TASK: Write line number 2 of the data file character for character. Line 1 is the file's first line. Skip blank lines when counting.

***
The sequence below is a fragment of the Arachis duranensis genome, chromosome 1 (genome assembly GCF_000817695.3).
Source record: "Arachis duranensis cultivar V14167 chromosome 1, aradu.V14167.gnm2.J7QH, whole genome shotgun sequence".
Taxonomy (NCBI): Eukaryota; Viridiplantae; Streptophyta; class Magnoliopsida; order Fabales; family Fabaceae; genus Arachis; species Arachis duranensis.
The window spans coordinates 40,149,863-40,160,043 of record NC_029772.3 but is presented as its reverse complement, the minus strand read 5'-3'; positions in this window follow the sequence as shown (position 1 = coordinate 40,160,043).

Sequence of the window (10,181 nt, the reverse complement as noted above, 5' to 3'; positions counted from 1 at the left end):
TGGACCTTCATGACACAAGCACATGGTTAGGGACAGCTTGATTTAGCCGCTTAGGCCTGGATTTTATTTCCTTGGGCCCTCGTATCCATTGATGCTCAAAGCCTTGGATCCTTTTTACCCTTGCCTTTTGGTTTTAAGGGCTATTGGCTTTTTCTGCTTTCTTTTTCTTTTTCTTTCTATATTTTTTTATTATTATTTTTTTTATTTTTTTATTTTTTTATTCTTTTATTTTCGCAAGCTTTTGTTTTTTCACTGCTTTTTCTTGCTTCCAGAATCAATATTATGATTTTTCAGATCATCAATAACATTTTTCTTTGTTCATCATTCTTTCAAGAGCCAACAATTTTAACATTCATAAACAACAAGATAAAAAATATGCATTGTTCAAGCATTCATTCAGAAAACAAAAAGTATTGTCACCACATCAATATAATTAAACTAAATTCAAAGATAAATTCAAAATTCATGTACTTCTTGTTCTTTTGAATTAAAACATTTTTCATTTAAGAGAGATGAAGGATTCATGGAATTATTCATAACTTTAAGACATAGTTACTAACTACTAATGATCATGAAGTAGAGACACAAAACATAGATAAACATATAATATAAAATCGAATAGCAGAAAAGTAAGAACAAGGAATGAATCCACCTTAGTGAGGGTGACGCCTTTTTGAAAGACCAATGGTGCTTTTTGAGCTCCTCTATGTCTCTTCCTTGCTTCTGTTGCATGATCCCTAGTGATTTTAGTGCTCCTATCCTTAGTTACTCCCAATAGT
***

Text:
Source record: "Arachis duranensis cultivar V14167 chromosome 1, aradu.V14167.gnm2.J7QH, whole genome shotgun sequence".